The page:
How often have you had something on your mind that you needed to discuss with your partner, but the right time just never seemed to present itself?
It’s a common problem. The topics that we put off are always the challenging ones. Maybe you have bad news to deliver, something is troubling you about your relationship, or you want to make a change that you don’t expect your partner to be very happy about. Whatever it is, it’s natural to avoid it in the name of waiting for the ideal moment.
Of course, that could mean you’ll be waiting an awfully long time, because there’s really no such thing as the “perfect” time for a difficult discussion.
The good news is that your heart is in the right place. You know it would be a mistake to broach a touchy subject when your partner is tired and stressed out, or when the kids are within earshot . Still, don’t wait forever, or you may find that whatever’s bothering you stays bottled up until the worst possible time, and you blurt it because you’ve reached the height of frustration. Instead, plan for the right time. But how? Well, here are a few suggestions…
Follow Your Instincts
Before planning a serious discussion about what’s on your mind, do a gut check. While in most cases letting things fester only makes them worse, if you’ve been particularly stressed out and finding yourself overreacting to situations that otherwise wouldn’t bother you, you might want to wait a day or two and see how you feel before broaching a problem that today seems catastrophic. Some things may blow over on their own once you’ve had a chance to calm down. However, if your gut tells you this is going to keep bothering you until you’ve talked it through, by all means, do so.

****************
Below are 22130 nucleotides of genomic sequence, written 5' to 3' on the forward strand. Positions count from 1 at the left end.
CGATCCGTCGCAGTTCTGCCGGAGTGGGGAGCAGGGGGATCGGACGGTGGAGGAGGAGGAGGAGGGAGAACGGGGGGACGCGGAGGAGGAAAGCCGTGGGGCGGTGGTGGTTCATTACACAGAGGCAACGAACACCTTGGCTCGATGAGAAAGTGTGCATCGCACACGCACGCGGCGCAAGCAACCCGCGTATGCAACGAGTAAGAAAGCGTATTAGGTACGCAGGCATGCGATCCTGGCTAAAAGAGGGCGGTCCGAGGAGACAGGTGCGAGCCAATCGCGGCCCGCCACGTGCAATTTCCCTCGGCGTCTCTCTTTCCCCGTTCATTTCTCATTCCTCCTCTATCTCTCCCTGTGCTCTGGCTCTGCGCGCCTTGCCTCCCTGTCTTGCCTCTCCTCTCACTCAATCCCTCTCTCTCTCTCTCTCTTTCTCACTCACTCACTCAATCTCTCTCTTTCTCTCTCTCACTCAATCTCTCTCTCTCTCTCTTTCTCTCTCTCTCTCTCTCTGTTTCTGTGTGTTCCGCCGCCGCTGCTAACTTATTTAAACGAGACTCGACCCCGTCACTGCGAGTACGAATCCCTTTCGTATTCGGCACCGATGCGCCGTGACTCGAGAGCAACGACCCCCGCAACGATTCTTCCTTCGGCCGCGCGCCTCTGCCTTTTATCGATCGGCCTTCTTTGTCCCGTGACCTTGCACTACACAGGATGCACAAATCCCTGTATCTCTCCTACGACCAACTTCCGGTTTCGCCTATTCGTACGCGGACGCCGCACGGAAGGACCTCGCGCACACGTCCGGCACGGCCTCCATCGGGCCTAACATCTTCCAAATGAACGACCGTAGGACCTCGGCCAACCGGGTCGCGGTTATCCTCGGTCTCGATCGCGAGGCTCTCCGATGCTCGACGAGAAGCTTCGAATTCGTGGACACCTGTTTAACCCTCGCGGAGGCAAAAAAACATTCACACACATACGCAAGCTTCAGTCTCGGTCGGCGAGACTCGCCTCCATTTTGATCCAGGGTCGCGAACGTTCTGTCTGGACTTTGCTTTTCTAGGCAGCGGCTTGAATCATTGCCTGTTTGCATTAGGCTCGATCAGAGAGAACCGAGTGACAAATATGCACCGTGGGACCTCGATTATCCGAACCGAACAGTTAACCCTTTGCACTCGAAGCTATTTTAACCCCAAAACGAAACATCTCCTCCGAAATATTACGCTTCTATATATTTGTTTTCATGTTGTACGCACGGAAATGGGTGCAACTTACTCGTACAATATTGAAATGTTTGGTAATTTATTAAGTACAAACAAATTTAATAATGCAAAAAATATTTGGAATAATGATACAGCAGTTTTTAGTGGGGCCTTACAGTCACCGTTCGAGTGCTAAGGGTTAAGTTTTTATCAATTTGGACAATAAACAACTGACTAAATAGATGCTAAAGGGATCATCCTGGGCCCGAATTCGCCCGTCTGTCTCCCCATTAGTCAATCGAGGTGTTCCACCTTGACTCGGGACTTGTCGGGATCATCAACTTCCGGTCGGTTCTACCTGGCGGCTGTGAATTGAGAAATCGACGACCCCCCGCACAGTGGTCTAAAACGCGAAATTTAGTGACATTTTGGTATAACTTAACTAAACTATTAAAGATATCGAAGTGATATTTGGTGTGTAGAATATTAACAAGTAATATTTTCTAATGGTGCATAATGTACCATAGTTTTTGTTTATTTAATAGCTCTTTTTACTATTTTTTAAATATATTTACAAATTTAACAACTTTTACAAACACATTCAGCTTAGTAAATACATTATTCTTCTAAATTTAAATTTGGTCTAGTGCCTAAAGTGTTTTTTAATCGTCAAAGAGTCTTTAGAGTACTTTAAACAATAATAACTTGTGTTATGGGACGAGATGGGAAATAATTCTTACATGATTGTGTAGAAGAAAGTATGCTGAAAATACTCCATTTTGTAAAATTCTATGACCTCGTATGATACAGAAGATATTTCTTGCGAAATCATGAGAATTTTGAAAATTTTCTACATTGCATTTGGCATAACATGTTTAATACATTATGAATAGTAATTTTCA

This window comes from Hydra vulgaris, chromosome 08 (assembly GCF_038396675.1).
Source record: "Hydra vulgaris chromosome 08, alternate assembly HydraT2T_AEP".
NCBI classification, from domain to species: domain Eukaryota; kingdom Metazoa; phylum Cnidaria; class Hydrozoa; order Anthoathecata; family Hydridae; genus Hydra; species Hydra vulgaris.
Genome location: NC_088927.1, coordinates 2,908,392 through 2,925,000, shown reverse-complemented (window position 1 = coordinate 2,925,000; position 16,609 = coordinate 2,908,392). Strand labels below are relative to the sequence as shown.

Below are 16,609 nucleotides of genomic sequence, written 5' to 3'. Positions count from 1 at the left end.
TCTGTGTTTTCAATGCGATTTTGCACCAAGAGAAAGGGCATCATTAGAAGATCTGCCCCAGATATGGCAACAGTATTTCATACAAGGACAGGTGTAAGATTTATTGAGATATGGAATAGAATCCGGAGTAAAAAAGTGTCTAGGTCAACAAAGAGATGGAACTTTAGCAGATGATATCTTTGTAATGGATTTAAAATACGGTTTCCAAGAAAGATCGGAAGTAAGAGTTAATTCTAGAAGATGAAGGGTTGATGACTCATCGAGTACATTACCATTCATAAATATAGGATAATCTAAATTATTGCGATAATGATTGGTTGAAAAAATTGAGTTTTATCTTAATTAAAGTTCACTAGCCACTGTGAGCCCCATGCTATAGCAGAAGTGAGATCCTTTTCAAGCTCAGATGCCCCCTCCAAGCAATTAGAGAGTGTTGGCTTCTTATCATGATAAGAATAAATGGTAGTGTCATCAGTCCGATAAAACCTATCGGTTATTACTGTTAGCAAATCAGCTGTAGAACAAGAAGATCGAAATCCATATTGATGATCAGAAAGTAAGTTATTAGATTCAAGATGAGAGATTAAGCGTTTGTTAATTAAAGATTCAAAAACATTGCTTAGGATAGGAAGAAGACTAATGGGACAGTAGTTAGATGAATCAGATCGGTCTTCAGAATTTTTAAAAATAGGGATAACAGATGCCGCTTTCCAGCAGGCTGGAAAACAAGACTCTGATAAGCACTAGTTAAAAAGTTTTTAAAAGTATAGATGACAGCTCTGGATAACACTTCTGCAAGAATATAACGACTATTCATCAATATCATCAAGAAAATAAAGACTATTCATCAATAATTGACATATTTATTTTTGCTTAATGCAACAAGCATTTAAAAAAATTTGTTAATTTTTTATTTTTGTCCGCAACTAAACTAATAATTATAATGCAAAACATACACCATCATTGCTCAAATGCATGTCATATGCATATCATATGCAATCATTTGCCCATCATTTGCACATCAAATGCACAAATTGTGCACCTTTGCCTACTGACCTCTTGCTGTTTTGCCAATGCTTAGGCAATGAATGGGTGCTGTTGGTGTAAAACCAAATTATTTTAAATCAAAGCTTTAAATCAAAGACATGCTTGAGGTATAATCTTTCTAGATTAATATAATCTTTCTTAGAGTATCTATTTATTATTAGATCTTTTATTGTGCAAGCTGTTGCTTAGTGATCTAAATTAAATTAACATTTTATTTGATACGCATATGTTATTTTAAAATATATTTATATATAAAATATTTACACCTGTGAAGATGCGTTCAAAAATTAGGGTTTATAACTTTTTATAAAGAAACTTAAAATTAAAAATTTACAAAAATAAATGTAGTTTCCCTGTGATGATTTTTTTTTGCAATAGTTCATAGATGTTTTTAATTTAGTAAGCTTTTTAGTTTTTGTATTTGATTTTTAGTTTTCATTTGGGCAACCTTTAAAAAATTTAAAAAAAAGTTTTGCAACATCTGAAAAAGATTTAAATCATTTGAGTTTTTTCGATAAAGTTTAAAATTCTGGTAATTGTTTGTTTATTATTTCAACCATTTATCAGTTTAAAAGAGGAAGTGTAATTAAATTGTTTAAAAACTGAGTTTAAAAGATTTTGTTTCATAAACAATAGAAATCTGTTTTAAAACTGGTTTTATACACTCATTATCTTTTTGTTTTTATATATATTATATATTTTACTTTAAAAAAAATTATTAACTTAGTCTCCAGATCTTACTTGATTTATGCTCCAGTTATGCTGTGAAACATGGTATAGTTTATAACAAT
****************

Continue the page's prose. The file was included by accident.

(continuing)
SEt the Stage
Get a sitter and go to a favorite restaurant, take a scenic evening walk or whatever you especially enjoy doing as a couple. The benefits are obvious: The kids won’t be around to distract you, and the change of scenery will probably put both of you in a good frame of mind. There is one caveat: you must advise your partner ahead of time that you have something serious you want to discuss. The last thing you want to do is make him or her feel they’ve walked into a trap.
Think ahead of time about what you want to say. It doesn’t mean you need you write a script, but you do want to make sure your main concerns or wishes are heard and taken seriously. At the same time, approach the discussion prepared to listen and keep an open mind.
Similarly, be prepared for your partner to disagree or even react angrily to what you have to say. Often we fear this will happen—why else would we be avoiding the topic in the first place?—only to find that our partner has been thinking the same thing themselves. But not always. If your partner doesn’t respond the way you were hoping, try and keep talking—calmly, rationally and respectfully—until you can reach a mutually satisfying compromise. However, if you or your partner becomes so emotional or angry that the conversation is no longer productive, be prepared to take a break and maybe table the subject until the next day.
Put it on Ice – Temporarily
If you can stop before things get really heated, maybe you can change course and go do something fun where there’s no talking required…like going to that movie you’ve been dying to see. You might not yet have resolved anything, but you’ll have made a start, which is often half the battle.
If you need help talking through a difficult subject—or want to improve your communication skills as a couple—please give us at a call at 949-220-3211 or schedule an appointment via our online calendar. We at the Relationship Center of Orange County are here to help you.